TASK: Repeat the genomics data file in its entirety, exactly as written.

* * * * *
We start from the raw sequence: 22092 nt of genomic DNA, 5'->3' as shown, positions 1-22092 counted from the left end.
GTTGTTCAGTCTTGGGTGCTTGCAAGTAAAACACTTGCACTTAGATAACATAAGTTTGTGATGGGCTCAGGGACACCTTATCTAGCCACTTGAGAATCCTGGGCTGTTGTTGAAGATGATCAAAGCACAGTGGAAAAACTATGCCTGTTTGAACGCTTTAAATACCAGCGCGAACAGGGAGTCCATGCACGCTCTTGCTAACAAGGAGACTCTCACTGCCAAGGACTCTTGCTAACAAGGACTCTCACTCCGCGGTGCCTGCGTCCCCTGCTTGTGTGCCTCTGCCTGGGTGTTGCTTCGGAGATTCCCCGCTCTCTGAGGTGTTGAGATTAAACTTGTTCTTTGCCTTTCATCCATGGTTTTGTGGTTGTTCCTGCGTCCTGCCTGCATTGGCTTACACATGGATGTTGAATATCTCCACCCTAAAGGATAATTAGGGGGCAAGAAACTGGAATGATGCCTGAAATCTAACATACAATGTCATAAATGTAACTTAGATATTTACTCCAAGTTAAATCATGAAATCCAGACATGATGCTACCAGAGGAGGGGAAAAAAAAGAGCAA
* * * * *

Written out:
We start from the raw sequence: 22092 nt of genomic DNA, 5'->3' as shown, positions 1-22092 counted from the left end.
GTTGTTCAGTCTTGGGTGCTTGCAAGTAAAACACTTGCACTTAGATAACATAAGTTTGTGATGGGCTCAGGGACACCTTATCTAGCCACTTGAGAATCCTGGGCTGTTGTTGAAGATGATCAAAGCACAGTGGAAAAACTATGCCTGTTTGAACGCTTTAAATACCAGCGCGAACAGGGAGTCCATGCACGCTCTTGCTAACAAGGAGACTCTCACTGCCAAGGACTCTTGCTAACAAGGACTCTCACTCCGCGGTGCCTGCGTCCCCTGCTTGTGTGCCTCTGCCTGGGTGTTGCTTCGGAGATTCCCCGCTCTCTGAGGTGTTGAGATTAAACTTGTTCTTTGCCTTTCATCCATGGTTTTGTGGTTGTTCCTGCGTCCTGCCTGCATTGGCTTACACATGGATGTTGAATATCTCCACCCTAAAGGATAATTAGGGGGCAAGAAACTGGAATGATGCCTGAAATCTAACATACAATGTCATAAATGTAACTTAGATATTTACTCCAAGTTAAATCATGAAATCCAGACATGATGCTACCAGAGGAGGGGAAAAAAAAGAGCAA